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Rundle share oil project



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FOR MEDIA THURSDAY 28 FEBRUARY 1980

RUNDLE SHALE OIL.PROJECT

I have great pleasure in announcing that Southern Pacific

Petroleum.(SPP) and Central Pacific Minerals (CPM) have advised

that, after evaluating a number of proposals for participation

in the Rundle Shale Oil Project, they have selected Esso . Exploration and Production Australia Incorporated (Esso) for

further negotiations. . SPP/CPM and Esso will enter immediately into negotiations with the aim of finalising a joint venture agreement as soon as possible.

Esso’s proposal to SPP/CPM includes an offer for substantial

financing of SPP/CPM*s participation in project investment and

also provides for SPP/CPM's participation in project management. The proposal provides for a maximum Esso interest of 50 per cent

in the project.

The policies of the Commonwealth have been of fundamental

importance in creating the circumstances.in which this project

is economically feasible. The viability of the project is

under-pinned ,by the Commonwealth’s policy on import parity pricing

for crude oil. Without, this assurance to the developers of an

economic market for. their product, it would not be possible to

justify the enormous investments that, will be involved. .

The project would not have been able to proceed without the Commonwealth's import.parity pricing policy. By providing a

long-term commitment that oil produced in Australia will be

marketed at realistic prices, companies have been able to

proceed to explore alternative sources of liquid fuels, which

may not have been.viable at lower crude oil prices.

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The general economic climate, the encouragement, given to

investment, and the great prospects for development in Australia

are all relevant to the decision to proceed with this very big

project.

The joint venture.agreement and the project will, of course, be

subject to all necessary Commonwealth and Queensland Government

approvals, including environmental considerations, Foreign

Investment Review Board approvals, and Reserve Bank approvals.

The joint venturers and Esso plan an immediate start on a major

research and engineering program for the project. Following this

work, present plans envisage the construction of a pilot plant to prove the. technical and economic viability of producing oil from Rundle oil shale. This plant is expected to take at least three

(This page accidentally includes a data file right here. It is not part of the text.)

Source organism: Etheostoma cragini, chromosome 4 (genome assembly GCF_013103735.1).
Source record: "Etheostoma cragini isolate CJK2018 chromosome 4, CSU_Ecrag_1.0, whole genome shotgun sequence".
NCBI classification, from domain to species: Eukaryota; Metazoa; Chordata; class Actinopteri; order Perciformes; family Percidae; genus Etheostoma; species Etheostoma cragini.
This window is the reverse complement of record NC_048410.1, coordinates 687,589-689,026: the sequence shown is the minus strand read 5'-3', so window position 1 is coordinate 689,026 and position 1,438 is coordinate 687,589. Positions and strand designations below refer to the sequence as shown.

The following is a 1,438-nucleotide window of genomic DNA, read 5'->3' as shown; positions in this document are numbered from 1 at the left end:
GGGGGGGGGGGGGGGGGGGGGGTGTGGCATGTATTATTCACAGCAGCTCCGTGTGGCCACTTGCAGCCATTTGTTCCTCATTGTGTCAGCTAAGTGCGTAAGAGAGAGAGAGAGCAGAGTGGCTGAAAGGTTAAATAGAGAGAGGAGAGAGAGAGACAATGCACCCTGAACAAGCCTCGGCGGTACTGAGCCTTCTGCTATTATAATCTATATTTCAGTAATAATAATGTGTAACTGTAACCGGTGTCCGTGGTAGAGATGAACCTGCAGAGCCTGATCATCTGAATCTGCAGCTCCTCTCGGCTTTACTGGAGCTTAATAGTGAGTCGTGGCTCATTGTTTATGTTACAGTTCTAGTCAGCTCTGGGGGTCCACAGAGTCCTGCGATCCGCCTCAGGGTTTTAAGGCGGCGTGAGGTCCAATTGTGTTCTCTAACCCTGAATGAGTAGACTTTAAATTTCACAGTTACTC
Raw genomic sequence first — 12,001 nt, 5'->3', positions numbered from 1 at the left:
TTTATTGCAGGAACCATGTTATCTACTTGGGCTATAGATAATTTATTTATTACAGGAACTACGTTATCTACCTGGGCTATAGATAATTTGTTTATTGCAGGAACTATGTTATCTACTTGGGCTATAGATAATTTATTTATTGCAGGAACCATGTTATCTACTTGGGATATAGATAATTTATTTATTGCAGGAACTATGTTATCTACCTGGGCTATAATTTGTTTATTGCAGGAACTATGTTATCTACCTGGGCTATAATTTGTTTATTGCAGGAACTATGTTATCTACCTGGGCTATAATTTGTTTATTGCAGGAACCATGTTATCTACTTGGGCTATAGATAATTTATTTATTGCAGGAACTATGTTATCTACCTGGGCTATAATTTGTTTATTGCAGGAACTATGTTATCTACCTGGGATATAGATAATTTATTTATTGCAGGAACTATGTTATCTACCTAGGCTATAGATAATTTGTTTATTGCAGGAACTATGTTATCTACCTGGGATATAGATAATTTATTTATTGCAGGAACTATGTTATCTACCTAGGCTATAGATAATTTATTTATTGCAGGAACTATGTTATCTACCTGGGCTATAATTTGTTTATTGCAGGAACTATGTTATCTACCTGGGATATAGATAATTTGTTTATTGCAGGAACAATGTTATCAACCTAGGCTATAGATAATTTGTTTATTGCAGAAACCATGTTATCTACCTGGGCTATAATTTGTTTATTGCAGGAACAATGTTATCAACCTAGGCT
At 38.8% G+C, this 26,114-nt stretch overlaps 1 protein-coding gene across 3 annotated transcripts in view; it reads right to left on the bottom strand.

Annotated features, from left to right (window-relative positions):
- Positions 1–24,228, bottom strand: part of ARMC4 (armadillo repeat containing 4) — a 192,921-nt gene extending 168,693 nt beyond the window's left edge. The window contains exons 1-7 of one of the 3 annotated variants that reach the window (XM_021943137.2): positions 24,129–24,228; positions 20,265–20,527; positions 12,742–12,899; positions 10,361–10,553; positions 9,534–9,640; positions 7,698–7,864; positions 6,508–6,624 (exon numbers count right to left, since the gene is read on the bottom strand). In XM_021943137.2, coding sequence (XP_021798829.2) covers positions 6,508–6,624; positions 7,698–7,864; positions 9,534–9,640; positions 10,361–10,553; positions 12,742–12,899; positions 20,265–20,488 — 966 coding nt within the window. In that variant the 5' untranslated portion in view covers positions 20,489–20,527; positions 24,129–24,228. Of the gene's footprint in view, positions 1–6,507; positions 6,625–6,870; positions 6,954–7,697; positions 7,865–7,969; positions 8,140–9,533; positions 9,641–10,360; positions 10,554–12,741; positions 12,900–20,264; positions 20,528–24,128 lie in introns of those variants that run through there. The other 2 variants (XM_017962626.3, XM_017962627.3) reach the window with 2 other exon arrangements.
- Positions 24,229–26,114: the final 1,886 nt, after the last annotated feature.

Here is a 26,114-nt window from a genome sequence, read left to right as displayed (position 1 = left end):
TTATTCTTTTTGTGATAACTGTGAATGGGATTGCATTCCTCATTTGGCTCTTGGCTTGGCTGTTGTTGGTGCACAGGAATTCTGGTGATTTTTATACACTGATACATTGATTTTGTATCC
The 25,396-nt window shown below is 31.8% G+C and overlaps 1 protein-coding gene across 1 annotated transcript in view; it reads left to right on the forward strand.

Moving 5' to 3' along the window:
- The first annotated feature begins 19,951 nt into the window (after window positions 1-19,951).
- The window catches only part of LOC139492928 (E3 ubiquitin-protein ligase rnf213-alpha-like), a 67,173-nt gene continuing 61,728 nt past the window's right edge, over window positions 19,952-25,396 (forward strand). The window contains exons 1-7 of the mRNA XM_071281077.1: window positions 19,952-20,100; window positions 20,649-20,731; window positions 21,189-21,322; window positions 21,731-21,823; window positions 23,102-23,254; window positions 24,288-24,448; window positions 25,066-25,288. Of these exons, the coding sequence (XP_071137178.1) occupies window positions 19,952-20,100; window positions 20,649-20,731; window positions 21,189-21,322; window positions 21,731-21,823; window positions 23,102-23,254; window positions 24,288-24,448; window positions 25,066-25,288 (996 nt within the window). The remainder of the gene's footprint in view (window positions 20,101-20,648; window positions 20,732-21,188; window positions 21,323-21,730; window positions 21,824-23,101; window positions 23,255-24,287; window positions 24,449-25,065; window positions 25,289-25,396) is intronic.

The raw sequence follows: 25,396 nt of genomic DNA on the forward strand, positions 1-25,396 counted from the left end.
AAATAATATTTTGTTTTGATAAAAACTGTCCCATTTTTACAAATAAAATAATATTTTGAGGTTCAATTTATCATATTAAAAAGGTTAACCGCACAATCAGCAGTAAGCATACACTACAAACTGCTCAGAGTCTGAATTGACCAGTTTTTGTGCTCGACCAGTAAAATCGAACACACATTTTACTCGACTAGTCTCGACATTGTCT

years to construct and will cost several hundred million dollars.

Employment at the plant will be about 500 and construction

employment about 2000. Many more will be employed in support industries in Gladstone and other centres in Queensland. .

If the pilot plant is successful, the partners expect to expand

production progressively to the deposit's full potential of

around 200,000 barrels of oil per day, which is about 30. per cent

of Australia's current requirements. Such production would

augment the world energy supplies and would replace 70 per cent of Australia's present imports of crude oil. Import bills are currently running at about $1.9 billion per year. Production

from Rundle could be particularly important to Australia as

current projections show, that^output from Bass Strait will decline progressively from the mid 1980s.

Esso's proposal, to SPP/CPM contemplates that all production

would ultimately be upgraded to a synthetic crude oil for

feedstock to Australia's refineries where it will be refined

into normal petroleum, products, including petrol.

The development of Rundle to its full potential would involve

expenditures by the partners of many billions of dollars.

Employment during the construction period is estimated to be

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between 6000 and 8000 people.for several years. The project

will be a very substantial addition to Queensland and Australia's economy.

It is difficult to overstate the importance of this project for

the development of the State of Queensland and for Australia as

a whole. The potential the project has for reducing Australia's

dependence on costly imported crude oil is very great. At a time when world oil markets are uncertain, the Government gives

very high priority to the development of indigenous sources of

liquid fuels. This has, of course, been one of the major aims

of the Government's oil pricing policies and it is pleasing to

note the success of these policies in this particular area.

It is likely that the successful development of this project

v/ill lead to further exploitation of Australia's shale oil

reserves. These subsequent developments will provide the

opportunity for other interested parties, including our major

trading partners, to participate in this industry.

The participation of Esso in the project is to be welcomed.

Esso has already made a large contribution to Australia's

development.through its many investments in Australia, particularly

in discovering and developing the Bass Strait.oil fields in partnership with BHP. The Rundle project will provide an

opportunity for Esso to reinvest in Australia the profits it

has derived from the Bass Strait oil fields. The willingness

of Esso to reinvest these profits in Australia is welcomed by

the Government. .

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